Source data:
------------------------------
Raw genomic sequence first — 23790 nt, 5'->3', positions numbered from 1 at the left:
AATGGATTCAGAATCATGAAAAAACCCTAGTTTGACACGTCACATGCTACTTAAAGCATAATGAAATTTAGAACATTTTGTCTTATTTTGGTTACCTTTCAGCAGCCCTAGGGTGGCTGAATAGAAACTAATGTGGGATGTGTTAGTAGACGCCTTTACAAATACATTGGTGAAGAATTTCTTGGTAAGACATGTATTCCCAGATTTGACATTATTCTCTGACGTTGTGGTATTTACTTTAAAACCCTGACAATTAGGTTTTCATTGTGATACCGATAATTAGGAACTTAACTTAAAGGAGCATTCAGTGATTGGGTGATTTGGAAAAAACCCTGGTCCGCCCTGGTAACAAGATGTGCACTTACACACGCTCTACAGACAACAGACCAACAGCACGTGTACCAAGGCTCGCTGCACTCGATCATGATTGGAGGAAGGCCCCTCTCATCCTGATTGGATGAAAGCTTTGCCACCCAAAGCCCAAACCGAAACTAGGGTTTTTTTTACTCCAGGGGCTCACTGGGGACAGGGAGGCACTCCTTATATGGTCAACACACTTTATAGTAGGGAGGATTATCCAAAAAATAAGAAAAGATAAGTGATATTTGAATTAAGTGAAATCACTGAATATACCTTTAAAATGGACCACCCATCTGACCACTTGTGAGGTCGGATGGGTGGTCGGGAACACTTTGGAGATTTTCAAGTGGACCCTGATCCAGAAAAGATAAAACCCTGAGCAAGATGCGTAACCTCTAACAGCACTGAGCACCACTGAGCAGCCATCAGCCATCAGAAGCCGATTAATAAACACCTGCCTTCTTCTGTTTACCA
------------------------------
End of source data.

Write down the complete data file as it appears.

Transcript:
Raw genomic sequence first — 23790 nt, 5'->3', positions numbered from 1 at the left:
AATGGATTCAGAATCATGAAAAAACCCTAGTTTGACACGTCACATGCTACTTAAAGCATAATGAAATTTAGAACATTTTGTCTTATTTTGGTTACCTTTCAGCAGCCCTAGGGTGGCTGAATAGAAACTAATGTGGGATGTGTTAGTAGACGCCTTTACAAATACATTGGTGAAGAATTTCTTGGTAAGACATGTATTCCCAGATTTGACATTATTCTCTGACGTTGTGGTATTTACTTTAAAACCCTGACAATTAGGTTTTCATTGTGATACCGATAATTAGGAACTTAACTTAAAGGAGCATTCAGTGATTGGGTGATTTGGAAAAAACCCTGGTCCGCCCTGGTAACAAGATGTGCACTTACACACGCTCTACAGACAACAGACCAACAGCACGTGTACCAAGGCTCGCTGCACTCGATCATGATTGGAGGAAGGCCCCTCTCATCCTGATTGGATGAAAGCTTTGCCACCCAAAGCCCAAACCGAAACTAGGGTTTTTTTTACTCCAGGGGCTCACTGGGGACAGGGAGGCACTCCTTATATGGTCAACACACTTTATAGTAGGGAGGATTATCCAAAAAATAAGAAAAGATAAGTGATATTTGAATTAAGTGAAATCACTGAATATACCTTTAAAATGGACCACCCATCTGACCACTTGTGAGGTCGGATGGGTGGTCGGGAACACTTTGGAGATTTTCAAGTGGACCCTGATCCAGAAAAGATAAAACCCTGAGCAAGATGCGTAACCTCTAACAGCACTGAGCACCACTGAGCAGCCATCAGCCATCAGAAGCCGATTAATAAACACCTGCCTTCTTCTGTTTACCA